After he comes out and says that, well, we’re going to mandate these vaccines for all federal employees and contractors, like within hours, the heads of the teachers’ unions say not for us. This is a mistake.

And by the way, if you saw what’s happened with Jen “circle back” Psaki, the press secretary, she’s been absent from the podium for about three days. I think what they’re realizing is their messaging is a mess. And this latest kerfuffle with the teachers union, their core constituency.

Carmichael: Government employees are the core constituency of the Democrat Party. And here’s what’s interesting. Here’s the question that Biden was asked. Well, if you think corporations should require their employees to take the vaccine, are you requiring federal employees to take the vaccine – because he’s supposedly their boss? And lo and behold, he fell for it.

Leahy: He probably wasn’t thinking that one through.

Carmichael: Well he doesn’t think anything through.

Leahy: You’re not being mean. You’re just observing the fact.

Carmichael: I’m observing 40 years. And when he does think something through, it’s meanness. And he’ll think through how to be mean. But in this case, he was simply reacting to a logical question. And that is if you’re going to urge businesses to mandate that their employees take the vaccine, are you going to do the same thing?

How else can you answer that question unless you go, that’s a great question. And I’m going to take back asking CEOs to mandate the vaccine. That would be the other answer. That’s a great question. But he didn’t. (Laughs) He didn’t give that answer.

He said, okay, well, I’m going to force everybody to do it, too. What he didn’t realize is that a lot of his constituents don’t want to take the vaccine because they have their own personal reasons for not wanting to.

Leahy: Another Democratic leader who seems to have kind of gotten off-message maybe, depending,  Nancy Pelosi, speaker of the House. There was a report that she had ordered the capitol police to arrest anybody in the capitol who wasn’t wearing a mask. You saw that report?

Carmichael: Yeah, but it doesn’t apply to her. And it doesn’t apply to – who’s the guy?

Leahy: Jerrold Nadler.

Carmichael: Jerrold Nadler. He got caught. And AOC. The Democrats had been caught walking through the capitol without wearing masks, and they’re not being arrested. And by the way, this is exactly what we’ve been saying now since I’ve been coming on your show. And that is that we have a two-tiered system of justice. And now it’s out there for everybody to see.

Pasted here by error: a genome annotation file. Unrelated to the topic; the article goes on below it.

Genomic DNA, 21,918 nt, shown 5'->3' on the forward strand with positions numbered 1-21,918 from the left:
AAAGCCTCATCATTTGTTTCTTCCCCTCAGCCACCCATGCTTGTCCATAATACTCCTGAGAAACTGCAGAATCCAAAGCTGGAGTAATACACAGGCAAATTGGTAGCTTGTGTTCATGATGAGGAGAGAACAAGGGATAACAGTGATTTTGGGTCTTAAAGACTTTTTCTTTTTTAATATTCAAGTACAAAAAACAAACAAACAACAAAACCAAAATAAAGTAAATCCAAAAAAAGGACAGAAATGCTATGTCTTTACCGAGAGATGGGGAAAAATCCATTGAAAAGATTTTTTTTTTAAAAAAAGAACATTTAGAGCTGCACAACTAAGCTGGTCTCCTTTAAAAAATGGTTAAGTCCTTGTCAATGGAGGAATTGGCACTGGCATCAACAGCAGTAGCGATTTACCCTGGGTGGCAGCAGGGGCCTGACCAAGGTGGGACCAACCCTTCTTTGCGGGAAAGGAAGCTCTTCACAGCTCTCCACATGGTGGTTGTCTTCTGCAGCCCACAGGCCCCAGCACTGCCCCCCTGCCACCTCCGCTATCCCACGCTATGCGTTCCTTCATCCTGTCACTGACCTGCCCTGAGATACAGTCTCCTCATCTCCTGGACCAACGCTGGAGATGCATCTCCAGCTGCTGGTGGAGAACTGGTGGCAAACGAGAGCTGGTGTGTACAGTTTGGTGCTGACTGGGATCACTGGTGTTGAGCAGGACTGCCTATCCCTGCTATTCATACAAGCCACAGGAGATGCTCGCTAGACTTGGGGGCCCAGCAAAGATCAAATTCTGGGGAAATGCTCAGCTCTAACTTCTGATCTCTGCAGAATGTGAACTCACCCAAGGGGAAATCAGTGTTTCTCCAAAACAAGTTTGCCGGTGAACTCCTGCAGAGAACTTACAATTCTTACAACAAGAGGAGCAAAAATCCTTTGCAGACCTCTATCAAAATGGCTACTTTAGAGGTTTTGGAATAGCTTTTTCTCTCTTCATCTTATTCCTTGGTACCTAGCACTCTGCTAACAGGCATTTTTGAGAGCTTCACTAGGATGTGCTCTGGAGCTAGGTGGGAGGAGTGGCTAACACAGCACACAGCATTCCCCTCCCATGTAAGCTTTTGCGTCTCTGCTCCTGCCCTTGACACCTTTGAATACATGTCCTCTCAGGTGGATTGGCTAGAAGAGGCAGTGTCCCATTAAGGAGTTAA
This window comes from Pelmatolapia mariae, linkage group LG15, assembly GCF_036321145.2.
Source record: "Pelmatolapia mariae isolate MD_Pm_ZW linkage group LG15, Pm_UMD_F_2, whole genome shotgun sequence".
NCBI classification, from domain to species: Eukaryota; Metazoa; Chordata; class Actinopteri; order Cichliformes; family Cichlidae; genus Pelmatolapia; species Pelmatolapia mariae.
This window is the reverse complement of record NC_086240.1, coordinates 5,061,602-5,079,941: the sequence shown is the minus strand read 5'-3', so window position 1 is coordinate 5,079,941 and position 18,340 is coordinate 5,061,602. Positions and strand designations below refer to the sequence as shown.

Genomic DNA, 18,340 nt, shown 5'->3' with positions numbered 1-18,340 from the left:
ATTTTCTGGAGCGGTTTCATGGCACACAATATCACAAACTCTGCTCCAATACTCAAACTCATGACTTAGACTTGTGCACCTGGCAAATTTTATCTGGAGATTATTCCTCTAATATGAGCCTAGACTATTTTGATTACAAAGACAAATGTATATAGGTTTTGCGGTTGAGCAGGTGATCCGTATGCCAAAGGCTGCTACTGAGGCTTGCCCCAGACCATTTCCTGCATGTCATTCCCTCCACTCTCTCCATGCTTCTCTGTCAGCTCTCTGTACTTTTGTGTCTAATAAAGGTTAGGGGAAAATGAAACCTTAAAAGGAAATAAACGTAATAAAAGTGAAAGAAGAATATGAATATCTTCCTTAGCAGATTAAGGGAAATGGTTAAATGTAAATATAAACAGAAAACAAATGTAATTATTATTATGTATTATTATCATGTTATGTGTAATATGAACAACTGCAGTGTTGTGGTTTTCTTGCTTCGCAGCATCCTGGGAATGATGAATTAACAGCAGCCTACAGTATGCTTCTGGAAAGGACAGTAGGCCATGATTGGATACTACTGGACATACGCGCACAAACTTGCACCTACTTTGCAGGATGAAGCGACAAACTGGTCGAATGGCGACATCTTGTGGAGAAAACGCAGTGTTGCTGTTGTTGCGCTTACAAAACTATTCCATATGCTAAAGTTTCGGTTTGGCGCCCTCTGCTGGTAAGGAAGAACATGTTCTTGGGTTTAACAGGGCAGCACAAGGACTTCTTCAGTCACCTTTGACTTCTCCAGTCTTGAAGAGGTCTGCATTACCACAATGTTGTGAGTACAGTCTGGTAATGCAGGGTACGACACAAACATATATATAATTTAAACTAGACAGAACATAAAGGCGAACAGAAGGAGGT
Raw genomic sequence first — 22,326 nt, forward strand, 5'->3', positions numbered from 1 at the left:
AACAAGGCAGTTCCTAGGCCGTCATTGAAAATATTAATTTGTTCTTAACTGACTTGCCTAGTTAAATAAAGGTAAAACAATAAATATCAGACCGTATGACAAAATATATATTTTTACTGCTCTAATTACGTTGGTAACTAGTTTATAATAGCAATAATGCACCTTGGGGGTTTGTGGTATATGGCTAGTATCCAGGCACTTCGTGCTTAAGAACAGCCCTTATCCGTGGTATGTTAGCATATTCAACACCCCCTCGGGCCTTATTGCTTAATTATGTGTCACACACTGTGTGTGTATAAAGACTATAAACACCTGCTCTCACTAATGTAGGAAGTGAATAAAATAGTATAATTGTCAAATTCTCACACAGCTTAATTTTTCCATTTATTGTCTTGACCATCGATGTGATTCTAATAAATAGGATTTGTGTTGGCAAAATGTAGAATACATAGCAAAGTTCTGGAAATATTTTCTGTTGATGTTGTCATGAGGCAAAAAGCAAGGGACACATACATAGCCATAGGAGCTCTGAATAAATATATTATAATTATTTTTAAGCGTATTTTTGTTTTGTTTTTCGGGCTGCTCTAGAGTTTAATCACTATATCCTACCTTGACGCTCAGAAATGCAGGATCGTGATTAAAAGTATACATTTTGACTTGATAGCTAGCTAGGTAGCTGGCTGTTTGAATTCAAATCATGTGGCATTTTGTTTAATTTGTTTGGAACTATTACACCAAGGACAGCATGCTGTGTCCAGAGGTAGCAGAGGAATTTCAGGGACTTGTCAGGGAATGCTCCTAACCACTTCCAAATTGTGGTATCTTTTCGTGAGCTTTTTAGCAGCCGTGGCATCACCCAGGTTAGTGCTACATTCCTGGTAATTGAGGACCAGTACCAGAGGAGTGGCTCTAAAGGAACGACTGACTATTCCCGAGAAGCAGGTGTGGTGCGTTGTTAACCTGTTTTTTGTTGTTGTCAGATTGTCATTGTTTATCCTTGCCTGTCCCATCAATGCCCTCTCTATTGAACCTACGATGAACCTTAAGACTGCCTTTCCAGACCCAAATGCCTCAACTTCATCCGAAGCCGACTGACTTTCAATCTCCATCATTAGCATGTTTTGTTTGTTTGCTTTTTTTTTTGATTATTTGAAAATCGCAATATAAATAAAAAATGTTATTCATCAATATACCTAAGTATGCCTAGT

Leahy: Everybody to see.

Carmichael: It’s like the January sixth, the so-called rioters, they’re being held without even being charged. And they’ve been held in solitary confinement, some of them for months without even being charged.

Leahy: Yes. That’s unconstitutional.

Carmichael: It goes so much further than the Constitution because it gets into this question of equal treatment under the law. And you have in the case of – I think it was St. Louis. It was the black chief of police who was standing up there saying, this is absolutely ridiculous.

Murderers that we catch and that we bring in are being released by the district attorney. Murderers are being released back on the street. How are we supposed to do our jobs?

Leahy: You can’t do that job in that case.

Carmichael: You can’t. And this chief of police is – man, I just feel so sorry for him and the police officers under him.

Leahy: There’s a lot of people that feel sorry for this country today, Crom.

Carmichael: Yes. And that’s what I’m saying. That’s the implosion, once it starts.

Listen to the full second hour here:

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Tune in weekdays from 5:00 – 8:00 a.m. to the Tennessee Star Report with Michael Patrick Leahy on Talk Radio 98.3 FM WLAC 1510. Listen online at iHeart Radio.

 

 

 

 

 

 

 

 

 

 

 

 

 

 

State Senator Janice Bowling Talks Priorities: Abortion Remains Burial and Fiber to Premises for Rural Communities

State Senator Janice Bowling Talks Priorities: Abortion Remains Burial and Fiber to Premises for Rural Communities

 

Live from Music Row Monday morning on The Tennessee Star Report with Michael Patrick Leahy – broadcast on Nashville’s Talk Radio 98.3 and 1510 WLAC weekdays from 5:00 a.m. to 8:00 a.m. –  host Leahy welcomed (TN-16) Senator Janice Bowling to the newsmakers line to discuss her priorities in the current session with common-sense bills that she’s passed and continues to work towards.

Leahy: We are joined now on our newsmaker line by our good friend, State Senator Janice Bowling from Tullahoma. Good morning, Senator Bowling.

Bowling: Good morning, Michael. How are you in Nashville?

Leahy: Well, we’re delighted that we have this time to chat with you. Very busy time in the Tennessee General Assembly. You’ve been pretty busy at it as well. Tell us what your priorities are and how they’re doing so far.

Bowling: Well, I’ve had several priorities with this session, and one was to get the bill passed that allows for the burial of the human remains of a child after an abortion. And that sounds like, my goodness, what were they doing prior to now? But that legislation has passed out of committee very handily. And hopefully we will get that on the floor and that will be passed in Tennessee. There had been no regulatory oversight for that. And even though we had regulatory oversight for veterinarians on what to do with animals, we had nothing for the human remains, even abortion.